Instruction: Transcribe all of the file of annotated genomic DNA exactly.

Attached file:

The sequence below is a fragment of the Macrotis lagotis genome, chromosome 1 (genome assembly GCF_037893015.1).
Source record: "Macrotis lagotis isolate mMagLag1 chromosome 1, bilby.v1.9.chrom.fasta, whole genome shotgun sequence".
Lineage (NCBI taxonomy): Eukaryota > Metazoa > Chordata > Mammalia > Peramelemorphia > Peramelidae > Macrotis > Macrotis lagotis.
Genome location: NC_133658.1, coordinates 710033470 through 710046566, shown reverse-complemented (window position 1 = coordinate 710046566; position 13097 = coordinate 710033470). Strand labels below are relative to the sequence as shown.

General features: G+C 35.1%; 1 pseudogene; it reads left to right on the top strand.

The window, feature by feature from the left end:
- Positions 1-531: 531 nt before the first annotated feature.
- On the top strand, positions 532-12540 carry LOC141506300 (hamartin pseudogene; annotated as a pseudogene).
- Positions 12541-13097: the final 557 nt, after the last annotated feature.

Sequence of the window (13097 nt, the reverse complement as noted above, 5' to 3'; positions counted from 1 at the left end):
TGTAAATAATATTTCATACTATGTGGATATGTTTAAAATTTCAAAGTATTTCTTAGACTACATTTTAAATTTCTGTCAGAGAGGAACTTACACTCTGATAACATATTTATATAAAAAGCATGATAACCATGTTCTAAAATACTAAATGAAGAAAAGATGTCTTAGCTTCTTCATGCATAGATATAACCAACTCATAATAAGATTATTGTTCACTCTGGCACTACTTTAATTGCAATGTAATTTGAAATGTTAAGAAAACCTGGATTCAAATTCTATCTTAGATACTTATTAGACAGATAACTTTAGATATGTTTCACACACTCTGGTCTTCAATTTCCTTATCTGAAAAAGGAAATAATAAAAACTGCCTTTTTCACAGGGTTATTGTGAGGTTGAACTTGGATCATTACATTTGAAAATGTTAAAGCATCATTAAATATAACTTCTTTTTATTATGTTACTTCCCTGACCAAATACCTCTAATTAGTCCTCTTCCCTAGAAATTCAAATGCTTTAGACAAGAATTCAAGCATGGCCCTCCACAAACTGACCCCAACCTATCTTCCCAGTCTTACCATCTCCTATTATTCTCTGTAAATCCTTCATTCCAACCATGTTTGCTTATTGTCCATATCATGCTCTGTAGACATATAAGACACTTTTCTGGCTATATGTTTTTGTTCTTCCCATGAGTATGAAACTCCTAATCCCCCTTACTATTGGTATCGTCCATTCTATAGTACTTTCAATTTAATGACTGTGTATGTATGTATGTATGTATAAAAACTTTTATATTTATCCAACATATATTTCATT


The sequence below is a fragment of the Macrotis lagotis genome, chromosome 1 (genome assembly GCF_037893015.1).
Source record: "Macrotis lagotis isolate mMagLag1 chromosome 1, bilby.v1.9.chrom.fasta, whole genome shotgun sequence".
Lineage (NCBI taxonomy): Eukaryota > Metazoa > Chordata > Mammalia > Peramelemorphia > Peramelidae > Macrotis > Macrotis lagotis.
Genome location: NC_133658.1, coordinates 710033470 through 710046566, shown reverse-complemented (window position 1 = coordinate 710046566; position 13097 = coordinate 710033470). Strand labels below are relative to the sequence as shown.

General features: G+C 35.1%; 1 pseudogene; it reads left to right on the top strand.

The window, feature by feature from the left end:
- Positions 1-531: 531 nt before the first annotated feature.
- On the top strand, positions 532-12540 carry LOC141506300 (hamartin pseudogene; annotated as a pseudogene).
- Positions 12541-13097: the final 557 nt, after the last annotated feature.

Sequence of the window (13097 nt, the reverse complement as noted above, 5' to 3'; positions counted from 1 at the left end):
TGTAAATAATATTTCATACTATGTGGATATGTTTAAAATTTCAAAGTATTTCTTAGACTACATTTTAAATTTCTGTCAGAGAGGAACTTACACTCTGATAACATATTTATATAAAAAGCATGATAACCATGTTCTAAAATACTAAATGAAGAAAAGATGTCTTAGCTTCTTCATGCATAGATATAACCAACTCATAATAAGATTATTGTTCACTCTGGCACTACTTTAATTGCAATGTAATTTGAAATGTTAAGAAAACCTGGATTCAAATTCTATCTTAGATACTTATTAGACAGATAACTTTAGATATGTTTCACACACTCTGGTCTTCAATTTCCTTATCTGAAAAAGGAAATAATAAAAACTGCCTTTTTCACAGGGTTATTGTGAGGTTGAACTTGGATCATTACATTTGAAAATGTTAAAGCATCATTAAATATAACTTCTTTTTATTATGTTACTTCCCTGACCAAATACCTCTAATTAGTCCTCTTCCCTAGAAATTCAAATGCTTTAGACAAGAATTCAAGCATGGCCCTCCACAAACTGACCCCAACCTATCTTCCCAGTCTTACCATCTCCTATTATTCTCTGTAAATCCTTCATTCCAACCATGTTTGCTTATTGTCCATATCATGCTCTGTAGACATATAAGACACTTTTCTGGCTATATGTTTTTGTTCTTCCCATGAGTATGAAACTCCTAATCCCCCTTACTATTGGTATCGTCCATTCTATAGTACTTTCAATTTAATGACTGTGTATGTATGTATGTATGTATAAAAACTTTTATATTTATCCAACATATATTTCATT